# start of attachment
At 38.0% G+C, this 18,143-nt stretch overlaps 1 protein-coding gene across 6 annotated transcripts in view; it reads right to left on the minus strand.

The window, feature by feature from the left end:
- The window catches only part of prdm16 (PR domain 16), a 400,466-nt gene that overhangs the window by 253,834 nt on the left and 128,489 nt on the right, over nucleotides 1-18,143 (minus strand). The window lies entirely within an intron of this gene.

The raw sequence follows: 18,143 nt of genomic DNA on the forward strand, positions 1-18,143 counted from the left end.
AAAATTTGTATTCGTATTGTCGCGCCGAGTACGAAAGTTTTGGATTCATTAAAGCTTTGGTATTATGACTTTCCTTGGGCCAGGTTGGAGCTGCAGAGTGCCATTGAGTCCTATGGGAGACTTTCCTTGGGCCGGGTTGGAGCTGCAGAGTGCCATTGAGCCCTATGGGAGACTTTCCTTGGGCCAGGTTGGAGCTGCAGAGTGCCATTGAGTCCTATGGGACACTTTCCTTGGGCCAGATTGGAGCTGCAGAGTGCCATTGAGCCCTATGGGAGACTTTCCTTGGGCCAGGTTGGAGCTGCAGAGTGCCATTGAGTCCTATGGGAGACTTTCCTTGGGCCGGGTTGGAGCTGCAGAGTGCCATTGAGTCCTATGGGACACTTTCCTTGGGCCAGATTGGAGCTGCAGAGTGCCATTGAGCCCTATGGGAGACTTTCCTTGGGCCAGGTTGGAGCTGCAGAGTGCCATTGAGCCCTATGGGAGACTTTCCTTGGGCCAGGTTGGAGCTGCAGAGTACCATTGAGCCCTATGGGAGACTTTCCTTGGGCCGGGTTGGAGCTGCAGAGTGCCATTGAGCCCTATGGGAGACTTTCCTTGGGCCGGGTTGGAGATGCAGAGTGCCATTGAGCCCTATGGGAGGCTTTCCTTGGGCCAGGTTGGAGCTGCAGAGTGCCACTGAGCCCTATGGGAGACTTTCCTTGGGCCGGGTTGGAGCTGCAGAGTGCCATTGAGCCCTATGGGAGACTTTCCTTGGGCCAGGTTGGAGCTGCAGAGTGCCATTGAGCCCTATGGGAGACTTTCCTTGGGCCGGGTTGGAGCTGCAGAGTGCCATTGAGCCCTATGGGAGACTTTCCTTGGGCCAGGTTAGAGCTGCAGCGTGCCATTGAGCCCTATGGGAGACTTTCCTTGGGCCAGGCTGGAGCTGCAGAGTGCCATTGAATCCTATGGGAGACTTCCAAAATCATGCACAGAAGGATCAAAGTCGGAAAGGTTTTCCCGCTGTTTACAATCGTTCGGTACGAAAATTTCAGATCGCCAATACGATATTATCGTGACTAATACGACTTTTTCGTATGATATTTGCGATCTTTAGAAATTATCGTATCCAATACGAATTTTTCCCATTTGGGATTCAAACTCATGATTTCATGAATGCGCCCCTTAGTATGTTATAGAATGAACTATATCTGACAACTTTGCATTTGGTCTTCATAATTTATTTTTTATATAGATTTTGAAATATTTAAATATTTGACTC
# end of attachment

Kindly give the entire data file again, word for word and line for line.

At 38.0% G+C, this 18,143-nt stretch overlaps 1 protein-coding gene across 6 annotated transcripts in view; it reads right to left on the minus strand.

The window, feature by feature from the left end:
- The window catches only part of prdm16 (PR domain 16), a 400,466-nt gene that overhangs the window by 253,834 nt on the left and 128,489 nt on the right, over nucleotides 1-18,143 (minus strand). The window lies entirely within an intron of this gene.

The raw sequence follows: 18,143 nt of genomic DNA on the forward strand, positions 1-18,143 counted from the left end.
AAAATTTGTATTCGTATTGTCGCGCCGAGTACGAAAGTTTTGGATTCATTAAAGCTTTGGTATTATGACTTTCCTTGGGCCAGGTTGGAGCTGCAGAGTGCCATTGAGTCCTATGGGAGACTTTCCTTGGGCCGGGTTGGAGCTGCAGAGTGCCATTGAGCCCTATGGGAGACTTTCCTTGGGCCAGGTTGGAGCTGCAGAGTGCCATTGAGTCCTATGGGACACTTTCCTTGGGCCAGATTGGAGCTGCAGAGTGCCATTGAGCCCTATGGGAGACTTTCCTTGGGCCAGGTTGGAGCTGCAGAGTGCCATTGAGTCCTATGGGAGACTTTCCTTGGGCCGGGTTGGAGCTGCAGAGTGCCATTGAGTCCTATGGGACACTTTCCTTGGGCCAGATTGGAGCTGCAGAGTGCCATTGAGCCCTATGGGAGACTTTCCTTGGGCCAGGTTGGAGCTGCAGAGTGCCATTGAGCCCTATGGGAGACTTTCCTTGGGCCAGGTTGGAGCTGCAGAGTACCATTGAGCCCTATGGGAGACTTTCCTTGGGCCGGGTTGGAGCTGCAGAGTGCCATTGAGCCCTATGGGAGACTTTCCTTGGGCCGGGTTGGAGATGCAGAGTGCCATTGAGCCCTATGGGAGGCTTTCCTTGGGCCAGGTTGGAGCTGCAGAGTGCCACTGAGCCCTATGGGAGACTTTCCTTGGGCCGGGTTGGAGCTGCAGAGTGCCATTGAGCCCTATGGGAGACTTTCCTTGGGCCAGGTTGGAGCTGCAGAGTGCCATTGAGCCCTATGGGAGACTTTCCTTGGGCCGGGTTGGAGCTGCAGAGTGCCATTGAGCCCTATGGGAGACTTTCCTTGGGCCAGGTTAGAGCTGCAGCGTGCCATTGAGCCCTATGGGAGACTTTCCTTGGGCCAGGCTGGAGCTGCAGAGTGCCATTGAATCCTATGGGAGACTTCCAAAATCATGCACAGAAGGATCAAAGTCGGAAAGGTTTTCCCGCTGTTTACAATCGTTCGGTACGAAAATTTCAGATCGCCAATACGATATTATCGTGACTAATACGACTTTTTCGTATGATATTTGCGATCTTTAGAAATTATCGTATCCAATACGAATTTTTCCCATTTGGGATTCAAACTCATGATTTCATGAATGCGCCCCTTAGTATGTTATAGAATGAACTATATCTGACAACTTTGCATTTGGTCTTCATAATTTATTTTTTATATAGATTTTGAAATATTTAAATATTTGACTC